Installing mag meters with hot taps avoids problematic outages or system shutdowns. The process avoids inconveniencing citizens and businesses. The utility continues to protect public health and the environment while maintaining regulatory compliance. In addition, the utility saves the cost of labor and heavy equipment needed for typical full-bore, flanged meter installation.

 

Options for Flow Meters Installed with Hot Taps

Single Point Insertion Mag Meters

In the past, only “single point” insertion mag meters could be installed with hot taps. They provide one point of measurement in the velocity profile. These flow meters are very cost-effective for water and wastewater flow measurement.

Unlike full-bore mag meters, pipe size does not affect their cost. They can measure a wide flow range with a high degree of accuracy, ±2 percent of full range. This accuracy range is often sufficient to meet regulatory requirements for monitoring influent and effluent wastewater flows or drinking water pumping volumes.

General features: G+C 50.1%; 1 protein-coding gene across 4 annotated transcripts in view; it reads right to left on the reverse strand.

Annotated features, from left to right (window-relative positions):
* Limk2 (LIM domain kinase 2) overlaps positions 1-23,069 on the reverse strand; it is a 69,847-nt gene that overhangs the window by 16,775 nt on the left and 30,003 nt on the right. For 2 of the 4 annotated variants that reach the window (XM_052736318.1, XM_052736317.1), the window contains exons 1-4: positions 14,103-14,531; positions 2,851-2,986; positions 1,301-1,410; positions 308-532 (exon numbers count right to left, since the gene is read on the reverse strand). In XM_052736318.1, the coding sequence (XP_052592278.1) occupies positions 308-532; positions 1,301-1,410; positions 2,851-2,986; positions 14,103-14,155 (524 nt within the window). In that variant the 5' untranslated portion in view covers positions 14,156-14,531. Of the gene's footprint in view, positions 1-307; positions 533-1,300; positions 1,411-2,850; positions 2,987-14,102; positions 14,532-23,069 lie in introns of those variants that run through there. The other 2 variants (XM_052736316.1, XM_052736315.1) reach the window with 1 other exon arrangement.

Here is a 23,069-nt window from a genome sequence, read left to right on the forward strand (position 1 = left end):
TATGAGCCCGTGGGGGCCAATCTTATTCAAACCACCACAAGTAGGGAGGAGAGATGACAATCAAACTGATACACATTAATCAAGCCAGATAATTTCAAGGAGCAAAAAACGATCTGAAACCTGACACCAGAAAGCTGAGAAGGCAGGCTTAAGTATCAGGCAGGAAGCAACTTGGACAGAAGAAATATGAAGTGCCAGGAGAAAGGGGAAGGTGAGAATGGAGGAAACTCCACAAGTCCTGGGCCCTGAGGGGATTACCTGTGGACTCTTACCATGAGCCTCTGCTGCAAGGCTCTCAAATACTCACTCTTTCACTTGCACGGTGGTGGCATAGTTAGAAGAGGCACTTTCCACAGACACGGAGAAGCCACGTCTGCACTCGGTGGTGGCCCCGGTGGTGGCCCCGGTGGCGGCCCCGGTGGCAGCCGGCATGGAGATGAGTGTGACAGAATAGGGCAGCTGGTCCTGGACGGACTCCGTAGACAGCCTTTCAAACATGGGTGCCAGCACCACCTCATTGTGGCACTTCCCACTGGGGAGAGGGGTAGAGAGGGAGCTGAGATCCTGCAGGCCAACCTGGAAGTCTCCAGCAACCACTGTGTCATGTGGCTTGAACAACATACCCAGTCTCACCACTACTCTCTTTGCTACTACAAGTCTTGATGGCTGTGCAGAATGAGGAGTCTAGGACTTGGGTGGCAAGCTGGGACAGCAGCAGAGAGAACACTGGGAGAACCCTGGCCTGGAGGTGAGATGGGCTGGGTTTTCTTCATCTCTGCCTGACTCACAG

Full Profile Insertion Mag Meters

Advanced technology is now available that allows the enhanced accuracy of a full-bore mag meter, installed with the convenience and cost savings of a hot tap.  

A full profile insertion meter is placed in the middle of the flow stream through a hot tap. An array of coils and electrodes measure multiple points across the pipe diameter. This provides an entire velocity profile to obtain improved accuracy of ±0.5 percent with third-party testing.

These meters also have no moving parts and a single piece design. No pipe or system shutdown is needed for calibration or maintenance. Also, they can be used for pipe sizes ranging from 4 inches to 138 inches in diameter.

 

Accurate Flow Measurement Without Service Interruption

Utilities can save installation costs without the need for system downtime with hot tap mag meter installation. Treatment plants remain in compliance. And customers avoid troublesome water outages and boil water notices. Breakthrough technology allows utilities to select the best option for their system, including full profile flow measurement with extreme accuracy where needed.